Knee Pain

What causes Knee Pain?

The knee is the largest joint in the body. It is a major weight-bearing joint and is one of the most frequently injured joints in the human body.

Knee pain can have a number of different causes and can be painful and debilitating and although some conditions may require surgery many can be helped with the right advice, exercise and treatment.

The knee joint lies between the femur and tibia and at the front is the patella or kneecap. It is made up of a number of structures including ligaments, muscles, capsule, synovial membrane and two ‘c’ shaped pieces of cartilage which sit between the femur and tibia known as the menisci.

Damage, strain or sprain to the structures of the knee can give rise to symptoms. It can be the result of a sudden injury as often seen in sports injuries or by repeatedly placing strain on an area of the knee. Poor alignment of the knee or kneecap and altered joint mechanics in relation to other joints such as the hips and knees are often significant. Osteoarthritis or wear and tear is also a common condition that affects the knee.

Common symptoms in the knee include:

  • pain
  • stiffness
  • aching
  • pain
  • locking
  • swelling
  • limping
  • difficulty straightening or bending the knee


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What will happen when I see a physiotherapist?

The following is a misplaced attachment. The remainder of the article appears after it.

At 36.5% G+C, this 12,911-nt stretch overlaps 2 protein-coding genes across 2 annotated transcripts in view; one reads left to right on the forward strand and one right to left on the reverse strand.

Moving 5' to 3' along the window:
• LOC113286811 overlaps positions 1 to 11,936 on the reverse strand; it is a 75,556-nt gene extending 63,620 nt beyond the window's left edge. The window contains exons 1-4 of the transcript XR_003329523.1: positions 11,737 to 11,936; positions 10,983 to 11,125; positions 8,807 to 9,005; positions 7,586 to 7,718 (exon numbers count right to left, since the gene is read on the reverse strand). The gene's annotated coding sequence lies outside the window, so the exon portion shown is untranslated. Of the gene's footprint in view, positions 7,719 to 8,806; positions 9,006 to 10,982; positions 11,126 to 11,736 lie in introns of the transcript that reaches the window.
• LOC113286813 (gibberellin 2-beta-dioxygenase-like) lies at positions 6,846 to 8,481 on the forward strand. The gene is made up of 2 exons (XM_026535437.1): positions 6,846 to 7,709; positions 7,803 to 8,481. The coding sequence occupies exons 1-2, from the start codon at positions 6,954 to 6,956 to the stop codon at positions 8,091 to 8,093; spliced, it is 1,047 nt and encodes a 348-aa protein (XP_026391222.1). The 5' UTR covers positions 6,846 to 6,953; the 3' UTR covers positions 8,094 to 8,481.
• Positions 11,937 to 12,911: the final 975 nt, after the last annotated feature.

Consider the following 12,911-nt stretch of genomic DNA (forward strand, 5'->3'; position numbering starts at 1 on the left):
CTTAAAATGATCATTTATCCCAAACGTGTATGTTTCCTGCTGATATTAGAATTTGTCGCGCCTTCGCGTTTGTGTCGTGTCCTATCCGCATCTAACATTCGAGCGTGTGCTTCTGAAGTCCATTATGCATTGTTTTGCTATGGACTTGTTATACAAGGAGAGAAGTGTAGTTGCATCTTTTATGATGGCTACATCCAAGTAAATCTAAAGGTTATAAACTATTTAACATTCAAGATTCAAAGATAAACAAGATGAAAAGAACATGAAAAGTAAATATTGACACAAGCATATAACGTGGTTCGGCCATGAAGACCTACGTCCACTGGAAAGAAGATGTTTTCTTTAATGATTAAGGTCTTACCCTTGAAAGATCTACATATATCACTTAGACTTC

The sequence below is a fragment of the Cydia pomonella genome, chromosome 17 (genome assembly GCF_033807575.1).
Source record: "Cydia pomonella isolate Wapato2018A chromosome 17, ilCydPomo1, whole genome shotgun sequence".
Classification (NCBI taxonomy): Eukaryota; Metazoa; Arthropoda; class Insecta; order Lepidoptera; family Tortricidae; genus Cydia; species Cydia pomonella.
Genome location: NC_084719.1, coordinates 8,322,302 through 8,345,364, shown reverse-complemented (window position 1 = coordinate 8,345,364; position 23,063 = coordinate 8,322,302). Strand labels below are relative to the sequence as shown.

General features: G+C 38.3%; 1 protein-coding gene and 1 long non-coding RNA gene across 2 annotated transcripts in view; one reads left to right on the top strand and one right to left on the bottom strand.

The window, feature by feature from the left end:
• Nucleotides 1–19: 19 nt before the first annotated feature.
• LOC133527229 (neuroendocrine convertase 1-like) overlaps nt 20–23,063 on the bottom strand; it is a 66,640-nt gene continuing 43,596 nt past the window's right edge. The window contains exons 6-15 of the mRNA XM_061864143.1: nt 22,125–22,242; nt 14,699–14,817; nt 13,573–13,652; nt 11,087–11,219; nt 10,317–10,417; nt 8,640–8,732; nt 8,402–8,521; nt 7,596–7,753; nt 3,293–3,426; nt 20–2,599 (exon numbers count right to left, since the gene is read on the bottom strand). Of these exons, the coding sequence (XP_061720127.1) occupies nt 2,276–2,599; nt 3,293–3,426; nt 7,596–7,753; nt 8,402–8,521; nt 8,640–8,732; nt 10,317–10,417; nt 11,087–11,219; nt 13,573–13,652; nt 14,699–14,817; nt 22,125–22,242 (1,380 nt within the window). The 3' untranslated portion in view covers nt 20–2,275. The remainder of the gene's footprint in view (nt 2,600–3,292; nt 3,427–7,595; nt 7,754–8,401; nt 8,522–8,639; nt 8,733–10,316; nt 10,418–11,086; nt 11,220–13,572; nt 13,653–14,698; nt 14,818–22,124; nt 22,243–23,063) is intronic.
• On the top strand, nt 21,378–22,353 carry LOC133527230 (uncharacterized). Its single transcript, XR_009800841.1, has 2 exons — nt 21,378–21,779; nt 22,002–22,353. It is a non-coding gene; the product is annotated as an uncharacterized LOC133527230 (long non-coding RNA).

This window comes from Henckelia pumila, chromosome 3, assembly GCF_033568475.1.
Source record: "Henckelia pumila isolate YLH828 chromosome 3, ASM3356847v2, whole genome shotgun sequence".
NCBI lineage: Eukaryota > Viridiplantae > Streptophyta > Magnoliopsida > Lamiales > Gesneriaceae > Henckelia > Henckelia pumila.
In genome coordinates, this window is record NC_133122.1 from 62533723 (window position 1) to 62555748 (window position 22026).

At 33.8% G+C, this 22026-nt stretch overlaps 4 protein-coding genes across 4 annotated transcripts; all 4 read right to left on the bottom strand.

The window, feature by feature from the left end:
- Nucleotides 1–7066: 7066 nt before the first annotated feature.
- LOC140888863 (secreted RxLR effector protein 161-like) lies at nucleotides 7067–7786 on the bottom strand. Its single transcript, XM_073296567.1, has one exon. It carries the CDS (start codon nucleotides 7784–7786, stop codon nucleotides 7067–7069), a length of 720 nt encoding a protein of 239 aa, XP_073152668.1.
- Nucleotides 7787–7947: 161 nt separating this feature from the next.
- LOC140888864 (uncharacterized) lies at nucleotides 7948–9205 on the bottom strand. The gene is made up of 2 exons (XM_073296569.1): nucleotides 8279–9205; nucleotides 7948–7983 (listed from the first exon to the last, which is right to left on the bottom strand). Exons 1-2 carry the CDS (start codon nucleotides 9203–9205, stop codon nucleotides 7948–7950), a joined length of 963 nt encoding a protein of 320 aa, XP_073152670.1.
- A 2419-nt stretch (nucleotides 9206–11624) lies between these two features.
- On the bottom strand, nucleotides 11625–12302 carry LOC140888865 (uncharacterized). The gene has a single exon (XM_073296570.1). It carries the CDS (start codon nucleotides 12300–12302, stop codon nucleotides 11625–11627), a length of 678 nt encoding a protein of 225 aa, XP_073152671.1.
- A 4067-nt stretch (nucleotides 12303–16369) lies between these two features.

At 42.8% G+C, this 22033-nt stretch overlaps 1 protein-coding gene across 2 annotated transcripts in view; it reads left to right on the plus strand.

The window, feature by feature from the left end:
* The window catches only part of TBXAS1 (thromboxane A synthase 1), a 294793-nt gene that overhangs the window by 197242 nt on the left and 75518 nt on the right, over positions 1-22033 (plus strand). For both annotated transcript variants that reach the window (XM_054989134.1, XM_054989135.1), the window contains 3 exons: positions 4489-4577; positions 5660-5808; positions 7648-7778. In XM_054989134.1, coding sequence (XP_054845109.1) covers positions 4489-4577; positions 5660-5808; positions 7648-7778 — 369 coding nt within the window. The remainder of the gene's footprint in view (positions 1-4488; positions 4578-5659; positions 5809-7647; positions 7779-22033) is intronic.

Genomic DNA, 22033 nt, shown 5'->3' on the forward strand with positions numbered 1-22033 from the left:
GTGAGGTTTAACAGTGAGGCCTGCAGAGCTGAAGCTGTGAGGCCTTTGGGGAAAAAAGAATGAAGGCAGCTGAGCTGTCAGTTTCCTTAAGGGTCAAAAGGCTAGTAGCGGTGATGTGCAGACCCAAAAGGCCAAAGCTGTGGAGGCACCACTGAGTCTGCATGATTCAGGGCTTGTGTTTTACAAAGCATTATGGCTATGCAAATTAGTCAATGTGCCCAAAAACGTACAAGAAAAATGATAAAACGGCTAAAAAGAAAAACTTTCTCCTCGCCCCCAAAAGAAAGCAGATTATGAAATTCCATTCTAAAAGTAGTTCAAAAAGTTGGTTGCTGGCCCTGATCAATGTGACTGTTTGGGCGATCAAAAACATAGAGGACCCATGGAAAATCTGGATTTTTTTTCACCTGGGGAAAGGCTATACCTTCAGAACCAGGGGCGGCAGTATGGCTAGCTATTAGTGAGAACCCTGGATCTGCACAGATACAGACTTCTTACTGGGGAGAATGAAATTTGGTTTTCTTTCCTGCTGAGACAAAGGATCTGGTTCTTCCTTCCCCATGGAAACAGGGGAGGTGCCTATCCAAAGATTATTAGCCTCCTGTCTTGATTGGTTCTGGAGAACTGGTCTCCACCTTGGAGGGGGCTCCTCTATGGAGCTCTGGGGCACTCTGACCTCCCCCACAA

When you see a physio, they will assess your problem and give you advice. They may give you a physical treatment. Everything you tell the physio will be completely confidential.

So that your physio can have a good look at your knee, they may need you to remove some clothes. It’s a good idea to dress comfortably and wear suitable underwear.

X-rays, scans and other tests are sometimes required to make a diagnosis and your physio may refer to your GP or a specialist for any additional investigations or treatment.


How can I help myself?

There are exercises that can reduce joint pain and ways to try and avoid it coming back. Depending on the individual person, changes in your posture and lifestyle may be useful.

Hold an ice pack to the knee for 15 minutes and repeat every hour (try a bag of frozen peas wrapped in a tea towel). Raise your leg on cushions to reduce swelling in the knee. Avoid putting weight on the knee.

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More information on Knee Pain

Arthritis Care – The UK’s largest arthritis charity
NHS Choices – Comprehensive information on knee pain


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